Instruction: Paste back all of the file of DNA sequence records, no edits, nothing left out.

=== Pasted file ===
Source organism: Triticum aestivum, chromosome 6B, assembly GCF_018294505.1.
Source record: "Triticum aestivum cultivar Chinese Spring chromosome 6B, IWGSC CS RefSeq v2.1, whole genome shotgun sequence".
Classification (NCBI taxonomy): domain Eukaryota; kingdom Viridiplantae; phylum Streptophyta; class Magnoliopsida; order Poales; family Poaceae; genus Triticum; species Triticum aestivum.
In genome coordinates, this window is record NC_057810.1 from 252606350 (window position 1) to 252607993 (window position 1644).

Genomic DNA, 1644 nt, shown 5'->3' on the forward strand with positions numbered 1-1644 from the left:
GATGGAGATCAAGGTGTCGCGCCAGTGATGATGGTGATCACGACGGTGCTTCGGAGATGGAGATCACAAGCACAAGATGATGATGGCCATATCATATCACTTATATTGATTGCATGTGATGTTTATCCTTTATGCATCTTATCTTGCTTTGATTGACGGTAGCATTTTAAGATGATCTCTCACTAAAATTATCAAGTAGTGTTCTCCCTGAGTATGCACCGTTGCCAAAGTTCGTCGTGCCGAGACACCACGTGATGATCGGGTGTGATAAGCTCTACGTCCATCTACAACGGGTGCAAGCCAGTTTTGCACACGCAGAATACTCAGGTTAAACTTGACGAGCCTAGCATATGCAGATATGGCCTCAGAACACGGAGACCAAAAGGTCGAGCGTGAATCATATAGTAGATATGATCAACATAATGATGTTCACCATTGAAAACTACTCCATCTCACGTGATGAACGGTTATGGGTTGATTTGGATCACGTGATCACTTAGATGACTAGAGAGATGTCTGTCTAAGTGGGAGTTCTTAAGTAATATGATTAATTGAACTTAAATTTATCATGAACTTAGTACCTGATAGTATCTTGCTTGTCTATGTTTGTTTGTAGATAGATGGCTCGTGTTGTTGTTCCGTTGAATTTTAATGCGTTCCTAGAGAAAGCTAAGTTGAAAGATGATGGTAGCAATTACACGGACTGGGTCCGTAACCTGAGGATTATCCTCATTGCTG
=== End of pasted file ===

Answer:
Source organism: Triticum aestivum, chromosome 6B, assembly GCF_018294505.1.
Source record: "Triticum aestivum cultivar Chinese Spring chromosome 6B, IWGSC CS RefSeq v2.1, whole genome shotgun sequence".
Classification (NCBI taxonomy): domain Eukaryota; kingdom Viridiplantae; phylum Streptophyta; class Magnoliopsida; order Poales; family Poaceae; genus Triticum; species Triticum aestivum.
In genome coordinates, this window is record NC_057810.1 from 252606350 (window position 1) to 252607993 (window position 1644).

Genomic DNA, 1644 nt, shown 5'->3' on the forward strand with positions numbered 1-1644 from the left:
GATGGAGATCAAGGTGTCGCGCCAGTGATGATGGTGATCACGACGGTGCTTCGGAGATGGAGATCACAAGCACAAGATGATGATGGCCATATCATATCACTTATATTGATTGCATGTGATGTTTATCCTTTATGCATCTTATCTTGCTTTGATTGACGGTAGCATTTTAAGATGATCTCTCACTAAAATTATCAAGTAGTGTTCTCCCTGAGTATGCACCGTTGCCAAAGTTCGTCGTGCCGAGACACCACGTGATGATCGGGTGTGATAAGCTCTACGTCCATCTACAACGGGTGCAAGCCAGTTTTGCACACGCAGAATACTCAGGTTAAACTTGACGAGCCTAGCATATGCAGATATGGCCTCAGAACACGGAGACCAAAAGGTCGAGCGTGAATCATATAGTAGATATGATCAACATAATGATGTTCACCATTGAAAACTACTCCATCTCACGTGATGAACGGTTATGGGTTGATTTGGATCACGTGATCACTTAGATGACTAGAGAGATGTCTGTCTAAGTGGGAGTTCTTAAGTAATATGATTAATTGAACTTAAATTTATCATGAACTTAGTACCTGATAGTATCTTGCTTGTCTATGTTTGTTTGTAGATAGATGGCTCGTGTTGTTGTTCCGTTGAATTTTAATGCGTTCCTAGAGAAAGCTAAGTTGAAAGATGATGGTAGCAATTACACGGACTGGGTCCGTAACCTGAGGATTATCCTCATTGCTG